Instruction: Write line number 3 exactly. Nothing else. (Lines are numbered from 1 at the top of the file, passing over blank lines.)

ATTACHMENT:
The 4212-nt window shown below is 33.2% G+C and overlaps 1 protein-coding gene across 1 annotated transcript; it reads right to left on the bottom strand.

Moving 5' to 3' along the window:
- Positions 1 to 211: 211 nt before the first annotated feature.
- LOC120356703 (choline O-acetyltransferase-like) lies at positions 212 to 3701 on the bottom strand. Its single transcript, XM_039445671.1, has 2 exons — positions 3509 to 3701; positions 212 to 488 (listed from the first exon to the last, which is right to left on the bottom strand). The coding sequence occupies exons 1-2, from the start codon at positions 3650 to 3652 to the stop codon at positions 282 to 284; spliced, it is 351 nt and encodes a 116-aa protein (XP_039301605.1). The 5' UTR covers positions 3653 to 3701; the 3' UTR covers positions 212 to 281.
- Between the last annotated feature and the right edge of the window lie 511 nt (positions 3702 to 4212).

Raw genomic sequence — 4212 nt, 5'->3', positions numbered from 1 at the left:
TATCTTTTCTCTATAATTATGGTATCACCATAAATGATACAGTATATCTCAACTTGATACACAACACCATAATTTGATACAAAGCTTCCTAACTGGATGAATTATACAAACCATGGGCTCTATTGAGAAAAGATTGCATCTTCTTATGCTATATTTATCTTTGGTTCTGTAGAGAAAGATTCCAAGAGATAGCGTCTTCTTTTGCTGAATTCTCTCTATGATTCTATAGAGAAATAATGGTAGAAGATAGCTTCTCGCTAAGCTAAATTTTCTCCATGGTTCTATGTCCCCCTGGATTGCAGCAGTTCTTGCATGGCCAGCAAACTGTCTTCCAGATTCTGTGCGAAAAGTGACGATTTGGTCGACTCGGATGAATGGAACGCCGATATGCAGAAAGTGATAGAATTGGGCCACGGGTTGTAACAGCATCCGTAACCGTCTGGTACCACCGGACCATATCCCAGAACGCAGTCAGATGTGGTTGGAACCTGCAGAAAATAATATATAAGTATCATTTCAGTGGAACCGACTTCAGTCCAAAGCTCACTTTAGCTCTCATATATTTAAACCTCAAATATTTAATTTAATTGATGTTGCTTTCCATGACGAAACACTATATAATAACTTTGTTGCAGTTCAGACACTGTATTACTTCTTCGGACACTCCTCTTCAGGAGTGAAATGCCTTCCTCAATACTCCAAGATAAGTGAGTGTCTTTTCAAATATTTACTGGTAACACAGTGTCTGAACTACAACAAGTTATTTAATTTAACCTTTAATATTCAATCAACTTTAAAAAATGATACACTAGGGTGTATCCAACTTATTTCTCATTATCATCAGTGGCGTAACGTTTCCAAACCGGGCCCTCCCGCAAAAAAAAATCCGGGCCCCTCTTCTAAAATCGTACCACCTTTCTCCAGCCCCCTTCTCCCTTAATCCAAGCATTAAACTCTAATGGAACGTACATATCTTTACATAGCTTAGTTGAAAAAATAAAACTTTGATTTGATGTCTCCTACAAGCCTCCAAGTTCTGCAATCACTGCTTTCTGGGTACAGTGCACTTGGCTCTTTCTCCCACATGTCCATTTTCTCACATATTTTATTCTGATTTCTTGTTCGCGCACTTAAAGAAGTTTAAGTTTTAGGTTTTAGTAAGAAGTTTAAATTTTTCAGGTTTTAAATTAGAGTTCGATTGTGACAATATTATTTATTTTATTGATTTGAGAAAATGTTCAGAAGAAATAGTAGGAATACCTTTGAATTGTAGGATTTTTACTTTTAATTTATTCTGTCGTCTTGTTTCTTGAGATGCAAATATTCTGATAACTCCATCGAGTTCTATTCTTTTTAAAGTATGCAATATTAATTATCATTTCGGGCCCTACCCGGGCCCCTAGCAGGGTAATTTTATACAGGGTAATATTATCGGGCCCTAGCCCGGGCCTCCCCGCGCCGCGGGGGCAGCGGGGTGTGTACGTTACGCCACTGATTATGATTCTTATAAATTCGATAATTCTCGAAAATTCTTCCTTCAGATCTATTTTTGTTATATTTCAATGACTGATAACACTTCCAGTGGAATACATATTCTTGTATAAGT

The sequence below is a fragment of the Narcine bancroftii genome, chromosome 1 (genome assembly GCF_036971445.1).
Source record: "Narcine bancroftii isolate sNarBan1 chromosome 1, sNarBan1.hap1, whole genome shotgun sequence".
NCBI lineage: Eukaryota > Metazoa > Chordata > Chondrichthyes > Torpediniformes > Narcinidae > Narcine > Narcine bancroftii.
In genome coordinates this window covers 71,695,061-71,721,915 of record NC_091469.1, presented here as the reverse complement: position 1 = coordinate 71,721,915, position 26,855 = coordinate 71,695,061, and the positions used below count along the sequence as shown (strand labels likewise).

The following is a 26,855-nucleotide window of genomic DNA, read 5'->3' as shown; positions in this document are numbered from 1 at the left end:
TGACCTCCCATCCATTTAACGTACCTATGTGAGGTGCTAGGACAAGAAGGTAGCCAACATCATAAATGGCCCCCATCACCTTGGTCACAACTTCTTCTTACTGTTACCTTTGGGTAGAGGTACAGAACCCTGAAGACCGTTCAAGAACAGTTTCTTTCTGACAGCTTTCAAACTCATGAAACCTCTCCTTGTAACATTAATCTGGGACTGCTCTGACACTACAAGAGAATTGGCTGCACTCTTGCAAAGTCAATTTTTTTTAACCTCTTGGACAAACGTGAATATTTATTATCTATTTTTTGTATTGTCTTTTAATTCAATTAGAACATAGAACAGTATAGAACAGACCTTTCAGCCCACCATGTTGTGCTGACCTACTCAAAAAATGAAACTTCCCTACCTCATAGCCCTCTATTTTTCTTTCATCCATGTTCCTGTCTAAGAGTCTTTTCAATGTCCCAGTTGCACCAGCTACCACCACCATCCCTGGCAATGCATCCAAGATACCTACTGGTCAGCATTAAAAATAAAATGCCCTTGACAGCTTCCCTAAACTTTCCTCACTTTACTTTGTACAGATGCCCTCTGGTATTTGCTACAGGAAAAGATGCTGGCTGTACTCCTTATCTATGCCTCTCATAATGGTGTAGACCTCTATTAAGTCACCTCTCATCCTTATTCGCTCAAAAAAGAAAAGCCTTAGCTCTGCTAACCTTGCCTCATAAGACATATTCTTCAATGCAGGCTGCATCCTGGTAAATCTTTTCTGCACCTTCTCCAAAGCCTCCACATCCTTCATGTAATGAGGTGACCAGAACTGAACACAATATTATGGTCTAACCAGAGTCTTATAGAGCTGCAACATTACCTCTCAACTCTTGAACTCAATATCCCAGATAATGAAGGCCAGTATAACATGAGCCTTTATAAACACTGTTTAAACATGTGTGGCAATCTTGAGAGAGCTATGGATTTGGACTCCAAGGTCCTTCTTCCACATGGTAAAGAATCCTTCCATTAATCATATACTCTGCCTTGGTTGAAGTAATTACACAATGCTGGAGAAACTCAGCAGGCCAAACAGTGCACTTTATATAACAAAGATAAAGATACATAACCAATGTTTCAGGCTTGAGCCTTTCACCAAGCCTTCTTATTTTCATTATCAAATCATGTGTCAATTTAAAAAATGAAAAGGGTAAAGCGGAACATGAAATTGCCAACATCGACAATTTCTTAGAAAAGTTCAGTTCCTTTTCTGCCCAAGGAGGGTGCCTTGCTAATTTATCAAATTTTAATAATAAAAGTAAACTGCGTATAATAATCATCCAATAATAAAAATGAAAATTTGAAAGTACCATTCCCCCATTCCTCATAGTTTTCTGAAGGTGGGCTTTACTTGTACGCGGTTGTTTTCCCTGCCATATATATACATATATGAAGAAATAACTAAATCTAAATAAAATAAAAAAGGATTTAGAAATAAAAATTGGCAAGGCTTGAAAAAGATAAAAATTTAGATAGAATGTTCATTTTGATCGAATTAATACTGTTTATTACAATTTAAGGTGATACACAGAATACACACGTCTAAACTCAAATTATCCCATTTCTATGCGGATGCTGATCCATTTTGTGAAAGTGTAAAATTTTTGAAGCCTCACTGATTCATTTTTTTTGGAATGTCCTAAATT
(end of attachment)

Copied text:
- Positions 1 to 211: 211 nt before the first annotated feature.